After a divorce, it’s not uncommon for the holidays to feel overwhelming, especially as you’re trying to learn the ropes of shared parenting time. The holidays can unfortunately serve as a reminder that with divorce comes a shifted family unit dynamic, and in turn those holiday traditions you shared as a family may no longer bring the same sense of joy that they once did. If you’re in the midst of reinventing your holiday rituals as a single parent, the following are great Christmas tradition ideas to get into the holiday spirit, and that your kids can learn to associate with their new holiday dynamic:
- Making a tradition out of putting the Christmas tree up and decorating the house is a great way for you and your children to officially announce the coming of Christmas season. If possible, dedicating a specific date to start can amp up the excitement (say, December 1st, or maybe the day after Thanksgiving). Parents who practice shared parenting time understand that there’s not always the guarantee that you’ll have a kids on a specific day every year, so make it as broad as you need to in order to ensure the kids don’t feel like they’re missing out (say, the first weekend of December that they’re with you). Throw on some Christmas music, bake some cookies, and pull out all the decorations—make it a festive day for all!
- Baking cookies for Santa and them out on a table, along with some milk and a letter, is a classic holiday tradition that has a way of making Christmas Eve feel absolutely magical for young children. A similar idea is making reindeer food out of oats and glitter and sprinkling it in the backyard for Santa’s Reindeers. Even if your kids are with your ex next Christmas, you can still carry out the tradition and send a photo or skype with them to let them know that you’re waiting for Santa to arrive. Even being away, they’ll likely still feel the magic of the moment.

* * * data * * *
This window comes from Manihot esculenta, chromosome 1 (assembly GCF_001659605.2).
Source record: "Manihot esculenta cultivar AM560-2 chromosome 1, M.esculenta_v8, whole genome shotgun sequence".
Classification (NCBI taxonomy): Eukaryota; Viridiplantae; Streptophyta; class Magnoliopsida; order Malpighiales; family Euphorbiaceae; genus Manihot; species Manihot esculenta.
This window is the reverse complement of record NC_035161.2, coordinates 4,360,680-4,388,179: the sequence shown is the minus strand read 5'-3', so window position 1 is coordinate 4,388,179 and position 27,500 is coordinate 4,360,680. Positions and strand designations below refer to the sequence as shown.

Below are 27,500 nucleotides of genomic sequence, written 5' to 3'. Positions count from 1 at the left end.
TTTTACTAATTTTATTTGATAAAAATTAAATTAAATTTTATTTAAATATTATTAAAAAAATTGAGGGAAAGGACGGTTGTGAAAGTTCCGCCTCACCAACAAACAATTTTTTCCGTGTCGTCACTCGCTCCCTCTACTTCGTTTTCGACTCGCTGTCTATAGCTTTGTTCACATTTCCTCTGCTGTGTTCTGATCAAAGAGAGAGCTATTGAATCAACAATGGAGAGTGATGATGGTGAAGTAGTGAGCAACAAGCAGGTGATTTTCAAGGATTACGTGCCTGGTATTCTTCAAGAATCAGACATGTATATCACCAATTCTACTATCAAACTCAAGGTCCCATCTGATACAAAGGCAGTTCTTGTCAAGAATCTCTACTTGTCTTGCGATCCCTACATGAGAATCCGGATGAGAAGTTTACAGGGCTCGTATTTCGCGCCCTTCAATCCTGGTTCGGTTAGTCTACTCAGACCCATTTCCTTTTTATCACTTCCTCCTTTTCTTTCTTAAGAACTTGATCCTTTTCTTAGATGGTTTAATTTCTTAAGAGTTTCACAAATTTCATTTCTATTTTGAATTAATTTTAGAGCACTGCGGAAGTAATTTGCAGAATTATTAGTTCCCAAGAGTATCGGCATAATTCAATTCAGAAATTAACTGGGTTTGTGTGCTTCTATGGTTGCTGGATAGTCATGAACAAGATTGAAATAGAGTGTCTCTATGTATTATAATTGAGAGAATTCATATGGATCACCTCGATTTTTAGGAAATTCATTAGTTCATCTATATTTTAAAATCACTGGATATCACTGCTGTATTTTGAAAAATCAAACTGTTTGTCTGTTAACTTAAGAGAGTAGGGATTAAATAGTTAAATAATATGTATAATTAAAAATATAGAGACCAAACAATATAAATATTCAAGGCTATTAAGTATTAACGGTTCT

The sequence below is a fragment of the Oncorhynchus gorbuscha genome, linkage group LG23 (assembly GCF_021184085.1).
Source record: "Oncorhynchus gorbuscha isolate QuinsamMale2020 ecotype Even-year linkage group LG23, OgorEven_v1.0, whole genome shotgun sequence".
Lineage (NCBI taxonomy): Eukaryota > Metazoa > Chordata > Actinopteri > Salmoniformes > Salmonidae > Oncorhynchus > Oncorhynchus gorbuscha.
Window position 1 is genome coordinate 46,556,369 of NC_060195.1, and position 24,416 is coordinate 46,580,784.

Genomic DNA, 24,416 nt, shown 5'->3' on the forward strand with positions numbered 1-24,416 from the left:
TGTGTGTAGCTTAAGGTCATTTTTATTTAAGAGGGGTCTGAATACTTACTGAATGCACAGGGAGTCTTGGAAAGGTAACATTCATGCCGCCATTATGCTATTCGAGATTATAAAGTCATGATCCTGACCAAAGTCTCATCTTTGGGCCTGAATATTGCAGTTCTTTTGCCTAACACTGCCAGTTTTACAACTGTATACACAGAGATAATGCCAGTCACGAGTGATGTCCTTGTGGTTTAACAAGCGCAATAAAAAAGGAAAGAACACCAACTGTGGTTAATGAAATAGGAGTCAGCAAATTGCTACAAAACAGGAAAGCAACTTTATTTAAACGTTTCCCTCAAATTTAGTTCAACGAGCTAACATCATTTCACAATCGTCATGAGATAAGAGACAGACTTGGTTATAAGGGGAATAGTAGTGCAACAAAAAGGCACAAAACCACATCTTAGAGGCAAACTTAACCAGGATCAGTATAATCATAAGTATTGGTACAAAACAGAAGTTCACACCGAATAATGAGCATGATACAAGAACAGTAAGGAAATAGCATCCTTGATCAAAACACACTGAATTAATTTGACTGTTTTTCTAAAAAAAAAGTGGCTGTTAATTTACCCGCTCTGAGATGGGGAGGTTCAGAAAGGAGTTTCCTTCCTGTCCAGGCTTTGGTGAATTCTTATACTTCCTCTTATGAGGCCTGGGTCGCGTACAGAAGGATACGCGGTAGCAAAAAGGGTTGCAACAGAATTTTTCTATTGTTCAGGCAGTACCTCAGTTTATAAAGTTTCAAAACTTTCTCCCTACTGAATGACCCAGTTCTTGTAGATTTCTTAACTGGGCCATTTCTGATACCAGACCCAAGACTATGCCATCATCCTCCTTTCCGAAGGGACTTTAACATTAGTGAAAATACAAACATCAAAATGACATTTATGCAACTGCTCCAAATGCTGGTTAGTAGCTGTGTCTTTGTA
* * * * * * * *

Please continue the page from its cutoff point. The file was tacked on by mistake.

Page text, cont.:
- Make a tradition out of watching one Christmas-themed movie a week leading up to Christmas. This way, even if your kids are away for the week or on weekends, you’ll likely still have a chance to implement a fun movie and get in the Christmas spirit. Add a little fun by buying matching pajamas and wearing them together as a family.
- Buying a meaningful ornament every year around the holiday season is a great way to establish a holiday tradition that also incorporates a time of reflection. Make it a yearly event to purchase an ornament for your Christmas tree that you feel embodies a sweet memory or a valuable lesson experienced or learned over the last calendar year.
- If you don’t have your kids with you around the holiday season, it’s not uncommon for the house to feel empty. Counteract this by hosting an annual gingerbread house contest at your house with friends. Participating in a holiday event with friends, along with a little competition, is a great way of getting in the Christmas spirit amongst a community of people that you enjoy.
- If it’s looking like you may be spending Christmas alone this year, volunteering at a hospital or soup kitchen is a great way of integrating a greater sense of purpose by serving and blessing others in need on Christmas day. Making this your holiday tradition every other year on the Christmas’s that you don’t have children is a great way to shift your focus on helping others, and will in turn surround you with people who are all coming together to offer aid.
Changing your family dynamic during the holidays can be an emotional process, and it can be difficult figuring out how to lay past rituals to rest, while promoting new traditions. If you’re at this crossroads in life, we hope these suggestions can help spark some new ideas of how to redefine the holidays as a single adult or parent.